[Doct.] That Church-reformation doth call for utmost zeale. Our love to promote that work must be such, * as many waters cannot quench: Our desires must be enlarged, * as those which break through all impediments, admit of no deniall, give me my request or I die: * our hope must be more longing, our endeavours full of activity, our hatred of the opposites more perfect, our anger in removing the hindrances more violent. These stirrings of the Spirit expell Lukewarmnesse, induce Zeale. Zeale sets on work the whole tide of our affections; *All my springs are in thee: in promoting the good of Gods Church, David had a spring-tide of his affections, they all ran in that channell. To what dangers, hazards, and censures did Christ here in the exercise of his zeale expose himselfe in the case of Church-reforma∣tion! Davids zeale for the setling of the Ark, how did it make him deny himselfe in his most necessary refreshings, I will not goe into my house, &c. * his house was no house, his bed no bed, his rest no rest; so in his worldly credit, I will yet, for my Gods sake, *bee more vile; So in those innumerable heaps of gold and silver, * which out of his earnest zeale he had prepared and set apart for the building of the Temple. Nehe∣miah that Embleme of Reformers, what a measure of zeale did he discover in leaving all his Court prefer∣ments, putting himselfe in his owne person upon a hazardfull and tedious journey, in the encounters and Page 8oppositions both open and secret he met withall, in his expensefulnesse and that to prodigality, as it may seeme, for the common cause, in his unwearied persisting in the work till it was accomplished. How iron-like was the spirit of Elias? how did he out of a spirit of zeale against the Idolatry of Baal set his face against Ahab, Iezebell, and all the Priests of Baal? how was he driven to flie for his life? (some Geographers com∣pute his journey at many hundreds of miles;) How great were the exigences he was put unto, even near affamish∣ment, to a wearinesse of his life. Iohn the Baptist of what an invincible spirit he was, his encounter with a generation of vipers, his bold and daring (for it cost him his life) reproofe of Herod for his Herodias, his turning of Mountaines into Valleys, his making of rough wayes plaine, doe all witnesse. The want of zeale in the people in Iehosophats time, *they having not prepa∣red their hearts to seek the God of their fathers, kept up the high places;* but in Hezekiah's time the zeale of the people plucked them downe; the work was done suddenly, for the people were ready: of such moment it is, that where Church-reformation is in hand, a spirit of zeale should run in the veines of the Reformers: No such unbesceming evill as, when the cause of God lies at stake, for men to be cold, lukewarme Neuters, warping sometimes one way, sometimes another.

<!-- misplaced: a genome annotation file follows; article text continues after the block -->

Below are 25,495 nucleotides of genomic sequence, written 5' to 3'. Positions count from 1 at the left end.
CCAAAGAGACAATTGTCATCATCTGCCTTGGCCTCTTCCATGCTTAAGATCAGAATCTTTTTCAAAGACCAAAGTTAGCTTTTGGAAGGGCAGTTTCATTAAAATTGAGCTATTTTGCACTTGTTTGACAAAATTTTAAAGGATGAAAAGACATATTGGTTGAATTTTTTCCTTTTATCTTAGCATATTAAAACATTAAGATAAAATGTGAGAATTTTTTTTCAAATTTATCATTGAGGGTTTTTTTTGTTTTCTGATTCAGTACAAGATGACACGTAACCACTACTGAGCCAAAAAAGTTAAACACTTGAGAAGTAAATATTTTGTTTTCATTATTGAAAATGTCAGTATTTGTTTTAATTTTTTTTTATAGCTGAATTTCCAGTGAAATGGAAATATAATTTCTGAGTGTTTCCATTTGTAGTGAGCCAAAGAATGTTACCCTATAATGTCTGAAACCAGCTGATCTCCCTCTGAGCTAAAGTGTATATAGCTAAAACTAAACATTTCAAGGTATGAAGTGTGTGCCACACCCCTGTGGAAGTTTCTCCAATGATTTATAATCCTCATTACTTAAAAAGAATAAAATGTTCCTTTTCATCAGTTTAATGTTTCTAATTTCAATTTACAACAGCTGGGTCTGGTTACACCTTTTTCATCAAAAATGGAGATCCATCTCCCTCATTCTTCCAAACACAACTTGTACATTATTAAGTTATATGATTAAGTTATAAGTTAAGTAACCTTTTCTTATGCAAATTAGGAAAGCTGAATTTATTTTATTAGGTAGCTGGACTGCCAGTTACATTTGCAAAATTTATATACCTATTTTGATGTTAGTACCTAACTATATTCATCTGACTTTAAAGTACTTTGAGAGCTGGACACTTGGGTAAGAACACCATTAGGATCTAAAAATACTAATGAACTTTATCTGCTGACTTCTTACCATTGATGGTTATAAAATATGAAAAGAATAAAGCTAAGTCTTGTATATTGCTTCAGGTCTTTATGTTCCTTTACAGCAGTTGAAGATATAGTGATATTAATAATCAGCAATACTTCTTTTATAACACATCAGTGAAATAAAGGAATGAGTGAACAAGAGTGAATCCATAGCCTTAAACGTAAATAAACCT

In the further prosecution of this truth, three par∣ticulars doe present themselves.
1. Convincing reasons must be rendered, why zeale must be present in Church-reformation.
2. What influence zeale ought to have in Church-Reformers.Page 9
3. How Zeale must bee qualified, that it may be kept within its bounds; zeale not confined is as wilde∣fire.
For the first of these, three Reasons doe offer them∣selves as arising from the nature of the work in re∣spect of its
3. The destructive nature of Church-evills, if not reformed.
The excellency of the work I argue three wayes.
[Reas. 1] 1. In that the work of Church-reformation is one of Gods speciall favours, whereby the Lord would en∣deare his Church to him. * When after the Churches sad sufferings, he would doe his people a speciall fa∣vour, he tells them that he will purge away all her drosse,*and take away all her tinne. So when the Lord would expresse himselfe in the greatest declarations of his love to his Church. *Oh thou afflicted and tossed with tempest, I will lay thy stones with faire colours, thy founda∣tions with Saphires, &c. God will set up his ordinances in a more glorious way; all thy children shall be taught of the Lord. Accordingly in this latter age of the world, what is the great work, for which the Church blesses God with the song of Moses, and the song of the Lambe, is it not the victory over the beast, his name, mark, &c. all done by Church-reformation: *Great and marvellous are thy works, Lord God Almighty, &c.